[Federal Register Volume 79, Number 31 (Friday, February 14, 2014)]
[Proposed Rules]
[Pages 8904-8905]
From the Federal Register Online via the Government Printing Office [www.gpo.gov]
[FR Doc No: 2014-03267]


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FEDERAL RESERVE SYSTEM

12 CFR Part 216

[Docket No. R-1483]
RIN 7100 AE13


Privacy of Consumer Information (Regulation P)

AGENCY: Board of Governors of the Federal Reserve System.

ACTION: Notice of proposed rulemaking; request for public comment.

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SUMMARY: The Board of Governors of the Federal Reserve System (Board) 
is proposing to repeal its Regulation P, 12 CFR Part 216, which was 
issued to implement section 504 of the Gramm-Leach-Bliley Act (GLB 
Act). Title X of the Dodd-Frank Wall Street Reform and Consumer 
Protection Act (Dodd-Frank Act) transferred rulemaking authority for a 
number of consumer financial protection laws from the Board, and six 
other Federal agencies, to the Bureau of Consumer Financial Protection 
(Bureau), including rulemaking authority for the provisions in Subtitle 
A of Title V of the GLB Act that were implemented in the Board's 
Regulation P. In December 2011, the Bureau published an interim final 
rule establishing its own Regulation P to implement these provisions of 
the GLB Act (Bureau Interim Final Rule). The Bureau's Regulation P 
covers those entities previously subject to the Board's Regulation P. 
Accordingly, the Board is proposing to repeal its Regulation P.

DATES: Comments must be received on or before April 15, 2014.

ADDRESSES: You may submit comments, identified by Docket No. R-1483, by 
any of the following methods:
     Agency Web site: http://www.federalreserve.gov. Follow the 
instructions for submitting comments at http://www.federalreserve.gov/generalinfo/foia/ProposedRegs.cfm.
     Federal eRulemaking Portal: http://www.regulations.gov. 
Follow the instructions for submitting comments.
     E-Mail: regs.comments@federalreserve.gov. Include the 
docket number in the subject line of the message.
     Fax: (202) 452-3819 or (202) 452-3102.
     Mail: Robert deV. Frierson, Secretary, Board of Governors 
of the Federal Reserve System, 20th Street and Constitution Avenue NW., 
Washington, DC 20551.
    All public comments are available from the Board's Web site at 
http://www.federalreserve.gov/generalinfo/foia/ProposedRegs.cfm as 
submitted, unless modified for technical reasons. Accordingly, your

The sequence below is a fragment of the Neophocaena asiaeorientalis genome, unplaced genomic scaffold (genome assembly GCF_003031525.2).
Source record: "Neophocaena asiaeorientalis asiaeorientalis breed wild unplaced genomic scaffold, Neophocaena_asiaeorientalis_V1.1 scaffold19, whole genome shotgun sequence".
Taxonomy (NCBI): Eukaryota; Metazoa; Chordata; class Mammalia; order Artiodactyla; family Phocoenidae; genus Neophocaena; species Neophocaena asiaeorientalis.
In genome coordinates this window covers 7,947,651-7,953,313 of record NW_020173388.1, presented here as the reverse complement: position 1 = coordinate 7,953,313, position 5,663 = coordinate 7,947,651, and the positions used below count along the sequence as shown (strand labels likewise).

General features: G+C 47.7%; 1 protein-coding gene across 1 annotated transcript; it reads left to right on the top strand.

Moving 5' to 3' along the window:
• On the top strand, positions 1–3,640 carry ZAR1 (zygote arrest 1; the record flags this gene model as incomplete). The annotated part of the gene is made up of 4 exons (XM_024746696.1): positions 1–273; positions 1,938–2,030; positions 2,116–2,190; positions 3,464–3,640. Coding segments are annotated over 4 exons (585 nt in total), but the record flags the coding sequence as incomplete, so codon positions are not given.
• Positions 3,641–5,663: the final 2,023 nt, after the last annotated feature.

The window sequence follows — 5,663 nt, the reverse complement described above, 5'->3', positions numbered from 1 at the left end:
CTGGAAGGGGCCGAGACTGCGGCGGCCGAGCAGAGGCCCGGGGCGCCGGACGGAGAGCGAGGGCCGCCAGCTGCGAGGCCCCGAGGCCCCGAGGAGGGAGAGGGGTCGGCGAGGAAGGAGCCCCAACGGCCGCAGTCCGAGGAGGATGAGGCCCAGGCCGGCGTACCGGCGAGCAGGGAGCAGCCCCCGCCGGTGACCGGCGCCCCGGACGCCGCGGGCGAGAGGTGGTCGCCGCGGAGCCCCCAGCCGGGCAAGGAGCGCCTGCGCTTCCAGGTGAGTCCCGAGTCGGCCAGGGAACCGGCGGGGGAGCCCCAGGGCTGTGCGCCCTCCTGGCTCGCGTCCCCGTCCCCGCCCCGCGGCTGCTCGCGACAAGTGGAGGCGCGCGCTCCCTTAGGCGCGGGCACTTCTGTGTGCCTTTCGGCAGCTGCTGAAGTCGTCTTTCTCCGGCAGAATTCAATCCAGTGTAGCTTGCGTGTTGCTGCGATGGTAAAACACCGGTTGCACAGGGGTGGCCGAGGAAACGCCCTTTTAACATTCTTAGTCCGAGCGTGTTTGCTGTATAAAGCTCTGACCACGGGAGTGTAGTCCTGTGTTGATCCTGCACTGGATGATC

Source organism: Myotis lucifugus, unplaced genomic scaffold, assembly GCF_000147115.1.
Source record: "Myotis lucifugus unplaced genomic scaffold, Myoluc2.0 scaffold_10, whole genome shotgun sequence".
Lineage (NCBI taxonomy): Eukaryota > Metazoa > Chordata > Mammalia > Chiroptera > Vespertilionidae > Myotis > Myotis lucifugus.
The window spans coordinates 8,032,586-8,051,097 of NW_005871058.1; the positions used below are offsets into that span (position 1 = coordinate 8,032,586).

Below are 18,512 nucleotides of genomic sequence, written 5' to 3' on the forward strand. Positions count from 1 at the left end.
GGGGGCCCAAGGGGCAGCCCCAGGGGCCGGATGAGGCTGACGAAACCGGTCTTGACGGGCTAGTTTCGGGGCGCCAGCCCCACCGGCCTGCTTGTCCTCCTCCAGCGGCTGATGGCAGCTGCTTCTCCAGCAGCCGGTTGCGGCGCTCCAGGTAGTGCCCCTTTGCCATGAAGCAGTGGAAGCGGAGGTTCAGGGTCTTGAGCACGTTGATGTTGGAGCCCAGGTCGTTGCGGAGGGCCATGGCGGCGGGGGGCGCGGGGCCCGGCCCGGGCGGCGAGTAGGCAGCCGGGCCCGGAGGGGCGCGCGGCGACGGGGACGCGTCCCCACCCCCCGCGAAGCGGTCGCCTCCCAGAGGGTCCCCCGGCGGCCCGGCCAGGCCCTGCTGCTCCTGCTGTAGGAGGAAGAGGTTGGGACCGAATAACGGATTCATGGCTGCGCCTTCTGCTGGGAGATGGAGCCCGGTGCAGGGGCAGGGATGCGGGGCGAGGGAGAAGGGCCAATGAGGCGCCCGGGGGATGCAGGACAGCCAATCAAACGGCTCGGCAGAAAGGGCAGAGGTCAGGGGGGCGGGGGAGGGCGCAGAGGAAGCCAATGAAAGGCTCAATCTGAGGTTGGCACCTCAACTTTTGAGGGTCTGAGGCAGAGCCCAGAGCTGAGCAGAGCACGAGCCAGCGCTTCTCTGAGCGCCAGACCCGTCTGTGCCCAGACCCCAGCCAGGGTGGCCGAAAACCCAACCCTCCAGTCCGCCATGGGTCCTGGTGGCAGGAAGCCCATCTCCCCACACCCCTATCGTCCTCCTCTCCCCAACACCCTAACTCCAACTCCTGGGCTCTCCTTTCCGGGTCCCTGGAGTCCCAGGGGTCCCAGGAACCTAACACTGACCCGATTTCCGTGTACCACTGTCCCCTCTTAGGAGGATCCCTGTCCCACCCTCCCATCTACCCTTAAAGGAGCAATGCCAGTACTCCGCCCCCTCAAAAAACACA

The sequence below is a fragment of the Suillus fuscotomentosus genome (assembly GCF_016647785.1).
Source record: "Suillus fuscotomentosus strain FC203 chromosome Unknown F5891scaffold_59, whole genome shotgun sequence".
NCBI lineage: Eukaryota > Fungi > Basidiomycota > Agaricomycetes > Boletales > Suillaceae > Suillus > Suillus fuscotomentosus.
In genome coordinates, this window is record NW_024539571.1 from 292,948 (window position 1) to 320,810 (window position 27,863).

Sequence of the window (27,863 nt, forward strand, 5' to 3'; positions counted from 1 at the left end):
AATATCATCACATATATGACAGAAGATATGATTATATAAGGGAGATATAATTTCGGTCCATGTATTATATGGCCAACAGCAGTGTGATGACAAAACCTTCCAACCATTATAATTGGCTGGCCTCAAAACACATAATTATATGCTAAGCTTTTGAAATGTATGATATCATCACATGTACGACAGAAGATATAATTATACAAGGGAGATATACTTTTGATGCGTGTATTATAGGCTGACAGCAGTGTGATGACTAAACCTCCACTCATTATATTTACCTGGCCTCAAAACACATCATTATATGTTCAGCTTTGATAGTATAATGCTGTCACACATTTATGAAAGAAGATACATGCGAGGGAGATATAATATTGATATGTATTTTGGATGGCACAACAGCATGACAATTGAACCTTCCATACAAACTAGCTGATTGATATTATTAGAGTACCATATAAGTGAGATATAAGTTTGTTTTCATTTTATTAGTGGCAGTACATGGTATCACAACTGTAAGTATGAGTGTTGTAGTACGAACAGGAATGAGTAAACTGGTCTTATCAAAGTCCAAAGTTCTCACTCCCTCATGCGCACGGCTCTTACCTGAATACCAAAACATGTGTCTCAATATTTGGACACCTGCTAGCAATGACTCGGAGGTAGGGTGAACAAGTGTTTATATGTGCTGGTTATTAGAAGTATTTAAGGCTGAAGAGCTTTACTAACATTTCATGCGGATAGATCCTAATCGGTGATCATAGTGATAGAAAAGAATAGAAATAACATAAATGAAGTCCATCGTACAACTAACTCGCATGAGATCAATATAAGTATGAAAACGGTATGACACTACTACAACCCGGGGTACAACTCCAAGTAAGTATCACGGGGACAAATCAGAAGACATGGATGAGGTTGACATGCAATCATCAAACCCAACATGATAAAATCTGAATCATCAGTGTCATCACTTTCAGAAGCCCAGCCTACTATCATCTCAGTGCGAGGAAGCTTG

comments will not be edited to remove any identifying or contact 
information. Public comments may also be viewed electronically or in 
paper form in Room MP-500 of the Board's Martin Building (20th and C 
Streets NW) between 9:00 a.m. and 5:00 p.m. on weekdays.

FOR FURTHER INFORMATION CONTACT: Kara L. Handzlik, Counsel, Legal 
Division, at (202) 452-3852, Board of Governors of the Federal Reserve 
System, 20th and C Streets NW., Washington, DC 20551. For users of 
Telecommunications Device for the Deaf (TDD) only, contact (202) 263-
4869.

SUPPLEMENTARY INFORMATION:

[[Page 8905]]

I. Discussion

    Subtitle A of Title V of the Gramm-Leach-Bliley Act, 15 U.S.C. 
6801-6809, titled ``Disclosure of Nonpublic Personal Information,'' 
limits the circumstances in which a financial institution can disclose 
nonpublic personal information about a consumer to nonaffiliated third 
parties and requires financial institutions to provide certain privacy 
notices to their customers who are consumers. Prior to July 21, 2011, 
rulemaking authority under section 504 of the GLB Act was shared by 
eight Federal agencies, including the Board.\1\ Each of the agencies 
issued consistent and comparable rules to implement the GLB Act's 
privacy provisions; \2\ the Board implemented its rule as Regulation P, 
12 CFR Part 216.
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    \1\ The other Federal agencies included the Federal Deposit 
Insurance Corporation (FDIC), the Federal Trade Commission (FTC), 
the National Credit Union Administration (NCUA), the Office of the 
Comptroller of the Currency (OCC), the Office of Thrift Supervision 
(OTS), the Securities and Exchange Commission (SEC), and the 
Commodity Futures Trading Commission (CFTC).
    \2\ The GLB Act's privacy provisions are set forth in sections 
502 and 503. 15 U.S.C. 6802-6803.
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    Section 1002(14) of the Dodd-Frank Act \3\ transferred rulemaking 
authority for a number of consumer financial protection laws, including 
the authority to prescribe regulations under GLB Act section 
504(a)(1)(A) as it pertains to sections 502 through 509 of the Act.\4\ 
This transfer of rulemaking authority from the Board and other Federal 
agencies to the Bureau became effective on July 21, 2011. In connection 
with the transfer, the Bureau published an interim final rule to 
establish its own Regulation P, 12 CFR Part 1016, to implement the 
privacy provisions of the GLB Act (Bureau Interim Final Rule).\5\ The 
Bureau Interim Final Rule substantially duplicates the Board's